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Discussion Starter · #1 ·
I have been absolutely everywhere looking for basic information on crossover settings. I have searched here, searched caraudio.com, wikipedia - you name it i have searched. I have read the tutorials here and elsewhere but I am still confused.

Here is my setup...
Alpine 9887 HU
(4) Infinity Reference 6822cf Coaxials
- Soon to be replaced w/ 720prs
(1) Crunch P900.4 Amp
(1) Stock Sub & Amp for 2007 Ford Explorer

I want to get the most out of what I currently have but I cant figure out the crossovers. I have taken suggestions from some of the threads here but I cant get it to sound good.

Currently they are set at stock settings

Low 80hz Flat
Mid 80hz Flat
High 125khz Flat

I understand that the settings are set by the users taste and everyone sets them different so should i just leave them alone or what do you suggest i do?

Thanks for any help.
 

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I have been absolutely everywhere looking for basic information on crossover settings. I have searched here, searched caraudio.com, wikipedia - you name it i have searched. I have read the tutorials here and elsewhere but I am still confused.

Here is my setup...
Alpine 9887 HU
(4) Infinity Reference 6822cf Coaxials
- Soon to be replaced w/ 720prs
(1) Crunch P900.4 Amp
(1) Stock Sub & Amp for 2007 Ford Explorer

I want to get the most out of what I currently have but I cant figure out the crossovers. I have taken suggestions from some of the threads here but I cant get it to sound good.

Currently they are set at stock settings

Low 80hz Flat
Mid 80hz Flat
High 125khz Flat

I understand that the settings are set by the users taste and everyone sets them different so should i just leave them alone or what do you suggest i do?

Thanks for any help.
Crossovers are simply the point at which the frequency response rolls off. Big subs can't play high frequencies, and little tweeters can't play bass. So, you create a crossover point for the subs and tweeters and mids to play their range.

There is highpass, there is bandpass and there is lowpass. They do precisely what you think they do. A highpass crossover PASSES higher frequencies than the one selected, and ones below that point fade away to lower and lower volume levels. Crossover points are actually at the -3dB down point.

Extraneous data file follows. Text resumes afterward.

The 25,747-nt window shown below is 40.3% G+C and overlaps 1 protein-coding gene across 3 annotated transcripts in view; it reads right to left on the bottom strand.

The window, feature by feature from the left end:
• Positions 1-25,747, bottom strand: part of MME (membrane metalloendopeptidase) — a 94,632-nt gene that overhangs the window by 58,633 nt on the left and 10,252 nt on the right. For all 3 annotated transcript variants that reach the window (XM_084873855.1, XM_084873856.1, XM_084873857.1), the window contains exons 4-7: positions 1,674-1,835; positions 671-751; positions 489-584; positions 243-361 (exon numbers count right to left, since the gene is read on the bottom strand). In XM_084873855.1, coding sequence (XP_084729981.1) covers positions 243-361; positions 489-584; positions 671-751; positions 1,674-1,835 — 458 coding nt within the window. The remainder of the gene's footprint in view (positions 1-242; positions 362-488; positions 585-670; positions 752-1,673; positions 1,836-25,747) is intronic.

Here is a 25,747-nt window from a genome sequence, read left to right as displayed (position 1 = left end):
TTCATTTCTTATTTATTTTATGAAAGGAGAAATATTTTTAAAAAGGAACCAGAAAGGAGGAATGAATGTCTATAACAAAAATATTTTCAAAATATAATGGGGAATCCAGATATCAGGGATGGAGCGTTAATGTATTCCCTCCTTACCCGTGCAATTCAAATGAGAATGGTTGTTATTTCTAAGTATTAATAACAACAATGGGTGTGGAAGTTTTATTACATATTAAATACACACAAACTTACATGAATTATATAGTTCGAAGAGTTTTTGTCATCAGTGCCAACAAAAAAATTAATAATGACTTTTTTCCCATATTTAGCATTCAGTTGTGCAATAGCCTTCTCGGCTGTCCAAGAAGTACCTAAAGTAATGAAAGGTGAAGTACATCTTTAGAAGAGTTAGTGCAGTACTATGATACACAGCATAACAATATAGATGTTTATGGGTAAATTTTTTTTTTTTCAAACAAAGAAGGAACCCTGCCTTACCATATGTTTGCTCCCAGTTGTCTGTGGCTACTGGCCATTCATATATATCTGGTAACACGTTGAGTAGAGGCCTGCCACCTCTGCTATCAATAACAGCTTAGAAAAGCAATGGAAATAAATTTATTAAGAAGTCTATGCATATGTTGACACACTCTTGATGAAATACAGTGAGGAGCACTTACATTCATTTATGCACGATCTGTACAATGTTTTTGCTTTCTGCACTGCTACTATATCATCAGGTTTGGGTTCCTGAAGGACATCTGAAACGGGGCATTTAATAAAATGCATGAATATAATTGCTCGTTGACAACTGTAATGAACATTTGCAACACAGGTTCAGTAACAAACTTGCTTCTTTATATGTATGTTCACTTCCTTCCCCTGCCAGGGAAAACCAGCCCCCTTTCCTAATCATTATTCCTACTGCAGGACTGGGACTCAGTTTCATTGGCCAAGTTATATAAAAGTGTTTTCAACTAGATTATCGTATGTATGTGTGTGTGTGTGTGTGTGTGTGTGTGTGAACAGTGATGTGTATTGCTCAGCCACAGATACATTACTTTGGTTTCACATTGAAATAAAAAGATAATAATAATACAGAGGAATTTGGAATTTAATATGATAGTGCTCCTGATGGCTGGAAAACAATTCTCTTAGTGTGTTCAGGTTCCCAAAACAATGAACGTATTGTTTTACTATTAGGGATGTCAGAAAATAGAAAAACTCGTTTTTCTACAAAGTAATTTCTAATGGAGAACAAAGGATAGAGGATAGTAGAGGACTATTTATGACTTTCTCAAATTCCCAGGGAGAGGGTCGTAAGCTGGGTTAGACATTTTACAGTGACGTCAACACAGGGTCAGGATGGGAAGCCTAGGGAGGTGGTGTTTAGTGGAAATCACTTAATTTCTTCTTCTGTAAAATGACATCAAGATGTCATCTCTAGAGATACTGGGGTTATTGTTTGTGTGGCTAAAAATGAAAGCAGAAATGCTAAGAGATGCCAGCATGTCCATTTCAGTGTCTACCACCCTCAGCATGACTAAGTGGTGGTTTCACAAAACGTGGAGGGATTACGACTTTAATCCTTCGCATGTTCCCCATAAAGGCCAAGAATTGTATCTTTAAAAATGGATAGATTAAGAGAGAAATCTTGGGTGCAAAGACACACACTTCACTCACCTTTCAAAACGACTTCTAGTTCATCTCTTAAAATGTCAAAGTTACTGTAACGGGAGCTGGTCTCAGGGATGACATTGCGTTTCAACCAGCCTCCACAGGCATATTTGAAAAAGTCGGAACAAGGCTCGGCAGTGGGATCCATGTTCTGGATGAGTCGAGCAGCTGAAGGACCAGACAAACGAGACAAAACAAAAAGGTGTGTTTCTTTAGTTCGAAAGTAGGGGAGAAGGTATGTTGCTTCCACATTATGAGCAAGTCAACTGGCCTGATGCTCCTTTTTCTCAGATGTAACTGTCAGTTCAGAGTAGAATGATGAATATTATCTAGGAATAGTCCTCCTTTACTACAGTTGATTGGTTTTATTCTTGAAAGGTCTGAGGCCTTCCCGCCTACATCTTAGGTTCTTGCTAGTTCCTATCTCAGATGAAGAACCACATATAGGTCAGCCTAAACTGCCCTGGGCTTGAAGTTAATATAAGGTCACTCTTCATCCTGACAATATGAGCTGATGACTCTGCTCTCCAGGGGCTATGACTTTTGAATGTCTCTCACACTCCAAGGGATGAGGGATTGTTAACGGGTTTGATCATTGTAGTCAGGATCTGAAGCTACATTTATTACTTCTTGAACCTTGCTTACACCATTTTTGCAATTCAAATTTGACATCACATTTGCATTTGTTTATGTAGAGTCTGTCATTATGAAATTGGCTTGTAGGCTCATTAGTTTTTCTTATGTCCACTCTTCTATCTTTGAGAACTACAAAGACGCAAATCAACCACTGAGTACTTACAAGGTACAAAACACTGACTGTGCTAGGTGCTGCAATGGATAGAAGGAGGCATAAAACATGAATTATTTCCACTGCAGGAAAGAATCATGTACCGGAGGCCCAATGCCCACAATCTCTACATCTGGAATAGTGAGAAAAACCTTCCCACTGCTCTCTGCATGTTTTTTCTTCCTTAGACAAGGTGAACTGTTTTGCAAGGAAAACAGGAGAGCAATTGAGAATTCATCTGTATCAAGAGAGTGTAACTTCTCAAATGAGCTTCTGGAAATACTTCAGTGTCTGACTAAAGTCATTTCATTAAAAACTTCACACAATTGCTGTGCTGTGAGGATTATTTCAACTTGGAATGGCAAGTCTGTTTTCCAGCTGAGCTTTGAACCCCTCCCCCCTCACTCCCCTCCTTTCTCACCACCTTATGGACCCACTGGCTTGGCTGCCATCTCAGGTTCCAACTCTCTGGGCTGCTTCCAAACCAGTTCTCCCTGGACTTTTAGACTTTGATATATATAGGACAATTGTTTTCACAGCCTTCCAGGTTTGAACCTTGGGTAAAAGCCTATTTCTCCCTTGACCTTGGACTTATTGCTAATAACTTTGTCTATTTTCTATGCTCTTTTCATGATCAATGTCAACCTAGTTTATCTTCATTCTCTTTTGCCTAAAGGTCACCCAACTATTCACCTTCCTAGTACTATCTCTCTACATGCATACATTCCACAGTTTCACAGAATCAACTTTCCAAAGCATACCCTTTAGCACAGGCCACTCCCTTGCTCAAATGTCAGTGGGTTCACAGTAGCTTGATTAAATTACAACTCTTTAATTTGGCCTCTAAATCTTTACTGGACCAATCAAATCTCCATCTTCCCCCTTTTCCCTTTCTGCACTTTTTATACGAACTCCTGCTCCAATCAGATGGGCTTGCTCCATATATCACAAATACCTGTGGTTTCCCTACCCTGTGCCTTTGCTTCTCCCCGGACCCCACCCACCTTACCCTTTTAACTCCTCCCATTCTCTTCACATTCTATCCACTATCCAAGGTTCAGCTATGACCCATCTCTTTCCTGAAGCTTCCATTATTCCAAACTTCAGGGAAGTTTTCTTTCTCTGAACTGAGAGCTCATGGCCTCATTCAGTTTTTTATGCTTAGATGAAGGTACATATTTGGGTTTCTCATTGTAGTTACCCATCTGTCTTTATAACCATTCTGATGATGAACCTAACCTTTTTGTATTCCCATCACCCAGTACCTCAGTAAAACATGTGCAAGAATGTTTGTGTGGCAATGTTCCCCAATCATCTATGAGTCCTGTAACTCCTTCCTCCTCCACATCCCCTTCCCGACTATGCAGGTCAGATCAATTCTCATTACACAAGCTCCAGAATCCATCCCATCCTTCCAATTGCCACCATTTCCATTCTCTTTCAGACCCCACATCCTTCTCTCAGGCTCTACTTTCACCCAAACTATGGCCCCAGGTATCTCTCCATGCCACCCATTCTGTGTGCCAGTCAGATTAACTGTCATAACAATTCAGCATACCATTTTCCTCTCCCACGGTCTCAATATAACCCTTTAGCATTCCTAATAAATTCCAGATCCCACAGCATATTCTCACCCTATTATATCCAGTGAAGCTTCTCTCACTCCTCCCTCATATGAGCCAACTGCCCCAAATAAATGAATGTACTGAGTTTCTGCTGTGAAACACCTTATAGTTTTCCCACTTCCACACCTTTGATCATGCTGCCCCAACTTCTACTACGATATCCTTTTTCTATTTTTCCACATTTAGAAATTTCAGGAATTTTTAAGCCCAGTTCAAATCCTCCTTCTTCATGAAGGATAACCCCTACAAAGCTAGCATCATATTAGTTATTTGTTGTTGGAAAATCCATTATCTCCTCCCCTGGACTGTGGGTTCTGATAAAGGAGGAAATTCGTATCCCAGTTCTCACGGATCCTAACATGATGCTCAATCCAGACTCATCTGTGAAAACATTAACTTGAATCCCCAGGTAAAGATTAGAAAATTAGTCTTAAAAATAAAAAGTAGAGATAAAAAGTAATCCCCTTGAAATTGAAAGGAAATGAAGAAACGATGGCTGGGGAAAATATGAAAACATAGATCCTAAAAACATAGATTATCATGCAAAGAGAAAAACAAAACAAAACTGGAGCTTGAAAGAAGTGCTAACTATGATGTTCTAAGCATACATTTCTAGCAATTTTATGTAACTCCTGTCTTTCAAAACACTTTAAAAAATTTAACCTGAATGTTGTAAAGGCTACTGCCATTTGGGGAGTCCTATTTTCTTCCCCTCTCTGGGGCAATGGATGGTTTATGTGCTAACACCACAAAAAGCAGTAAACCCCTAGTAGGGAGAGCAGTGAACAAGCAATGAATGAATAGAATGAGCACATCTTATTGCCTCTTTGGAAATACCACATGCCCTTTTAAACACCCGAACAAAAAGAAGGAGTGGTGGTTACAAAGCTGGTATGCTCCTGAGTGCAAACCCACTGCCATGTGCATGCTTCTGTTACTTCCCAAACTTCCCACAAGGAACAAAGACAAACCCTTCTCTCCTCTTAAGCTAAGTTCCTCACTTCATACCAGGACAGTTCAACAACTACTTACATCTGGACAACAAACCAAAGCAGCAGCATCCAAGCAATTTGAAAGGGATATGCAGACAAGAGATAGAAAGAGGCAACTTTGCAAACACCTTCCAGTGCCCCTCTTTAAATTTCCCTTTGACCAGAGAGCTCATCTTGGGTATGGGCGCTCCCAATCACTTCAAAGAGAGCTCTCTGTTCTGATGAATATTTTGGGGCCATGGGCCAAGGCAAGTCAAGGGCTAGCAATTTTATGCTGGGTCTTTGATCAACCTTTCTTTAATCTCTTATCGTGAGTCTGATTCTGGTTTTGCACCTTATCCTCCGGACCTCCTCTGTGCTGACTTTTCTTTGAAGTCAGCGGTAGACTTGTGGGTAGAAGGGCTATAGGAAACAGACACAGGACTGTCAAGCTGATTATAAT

A crossover point is also defined by its slope. This means, how fast the frequency response drops off, once it starts to cut off. Slopes as low as 6dB/octave or as steep as 24dB/oct are certainly possible, and beyond. The steeper the slope, the more your response will stick to that crossover point. Think of a soft rolling hill vs a steep cliff. A soft hill will gently take you down in elevation. A steep cliff does it rather aggressively. The advantage of a steep rolloff is that you can set up a relatively low or high cross point and keep the speaker well within its operating abilities. This applies especially with tweeters, which will FAIL and die if you give them bass frequencies beyond their abilities.


Where are you fuzzy? What's unclear about crossovers?

BTW, there are little boxes called crossovers as well, these are simply electrical components that separate a signal out so the tweeters get their high frequencies, and woofers get their low frequencies. These are just like your active crossovers, but they do it with capacitors, resistors, inductors, etc. to make it work without electronics.
 

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I have been absolutely everywhere looking for basic information on crossover settings. I have searched here, searched caraudio.com, wikipedia - you name it i have searched. I have read the tutorials here and elsewhere but I am still confused.

Here is my setup...
Alpine 9887 HU
(4) Infinity Reference 6822cf Coaxials
- Soon to be replaced w/ 720prs
(1) Crunch P900.4 Amp